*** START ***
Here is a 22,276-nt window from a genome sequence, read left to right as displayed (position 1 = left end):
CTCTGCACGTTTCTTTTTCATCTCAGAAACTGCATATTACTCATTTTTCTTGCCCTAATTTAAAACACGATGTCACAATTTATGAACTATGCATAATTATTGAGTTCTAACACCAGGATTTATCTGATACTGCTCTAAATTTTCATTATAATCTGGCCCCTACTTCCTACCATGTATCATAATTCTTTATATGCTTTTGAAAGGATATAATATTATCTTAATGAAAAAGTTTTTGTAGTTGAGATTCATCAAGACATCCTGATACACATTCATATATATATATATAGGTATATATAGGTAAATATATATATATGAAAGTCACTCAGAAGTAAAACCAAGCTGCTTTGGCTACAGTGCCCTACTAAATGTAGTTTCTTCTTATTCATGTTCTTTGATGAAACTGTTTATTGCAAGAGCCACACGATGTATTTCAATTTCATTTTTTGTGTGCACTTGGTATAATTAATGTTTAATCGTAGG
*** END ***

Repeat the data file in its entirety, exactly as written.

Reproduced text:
Here is a 22,276-nt window from a genome sequence, read left to right as displayed (position 1 = left end):
CTCTGCACGTTTCTTTTTCATCTCAGAAACTGCATATTACTCATTTTTCTTGCCCTAATTTAAAACACGATGTCACAATTTATGAACTATGCATAATTATTGAGTTCTAACACCAGGATTTATCTGATACTGCTCTAAATTTTCATTATAATCTGGCCCCTACTTCCTACCATGTATCATAATTCTTTATATGCTTTTGAAAGGATATAATATTATCTTAATGAAAAAGTTTTTGTAGTTGAGATTCATCAAGACATCCTGATACACATTCATATATATATATATAGGTATATATAGGTAAATATATATATATGAAAGTCACTCAGAAGTAAAACCAAGCTGCTTTGGCTACAGTGCCCTACTAAATGTAGTTTCTTCTTATTCATGTTCTTTGATGAAACTGTTTATTGCAAGAGCCACACGATGTATTTCAATTTCATTTTTTGTGTGCACTTGGTATAATTAATGTTTAATCGTAGG